Modified Atkins Diet

The Atkins Diet is known widely as a high protein low carbohydrate diet.  In the Ketogenic scene it is modified to encourage an ample fat allowance and to minimise the carbohydrate content.  A much greater allowance of protein is permitted than that for the Classic Ketogenic Diet.  On this diet only the carbohydrates are carefully counted, fat is encouraged with each meal and protein is freely allowed.  Calories are not restricted and besides keeping the carbohydates limited, ingredients do not have to be as carefully measured as that for the Classic or MCT oil diets.  This is a more manageable diet for teens and adults who may have difficulty complying with the rigidity of the classic ketogenic diet.



Low Glycaemic Index Treatment (LGIT)

The Glycaemic Index (GI) is a number between 0-100 which measures the ability of each type of food to raise the blood sugar levels 2 hours after eating.  Foods which have a value under 50 are considered to be low GI foods.  This diet restricts the total amount of carbohydates and the types of foods to ensure only low GI foods are eaten.  The diet is more relaxed than the Classic Ketogenic Diet as care needs to be taken in selecting and counting out the carbohydrates each day but fat and protein amounts can be estimated.  The diet is a bit different than the other types of Ketogenic Diets as it is focussed more on keeping blood sugar levels stable rather than inducing Ketosis.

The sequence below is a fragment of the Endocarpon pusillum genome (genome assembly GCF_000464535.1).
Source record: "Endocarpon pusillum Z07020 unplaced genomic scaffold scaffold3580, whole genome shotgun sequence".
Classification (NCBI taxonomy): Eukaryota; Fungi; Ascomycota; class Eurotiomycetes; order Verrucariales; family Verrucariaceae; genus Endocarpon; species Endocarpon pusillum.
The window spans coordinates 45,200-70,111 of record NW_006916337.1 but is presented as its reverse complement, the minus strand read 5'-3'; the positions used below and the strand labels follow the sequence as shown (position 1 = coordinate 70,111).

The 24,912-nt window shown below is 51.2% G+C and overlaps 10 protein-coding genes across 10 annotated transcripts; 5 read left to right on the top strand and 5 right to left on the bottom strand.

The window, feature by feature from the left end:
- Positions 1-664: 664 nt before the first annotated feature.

Important Note

All ketogenic diets are nutritionally incomplete!

All ketogenic diets are nutritionally incomplete, especially for growing children and they all have the risk of side effects so supervision by a specialised Registered Dietitian and Neurologist is paramount to carry out the diet correctly and safely.  The interplay between Ketogenic Therapy and seizure control is highly individualised and requires a lot of fine tuning.  To get the best out of the commitment you put into Ketogenic Therapy ensure you select support from a dietitian who is trained and experienced in every type of Ketogenic Diet and is backed up by your Neurologist.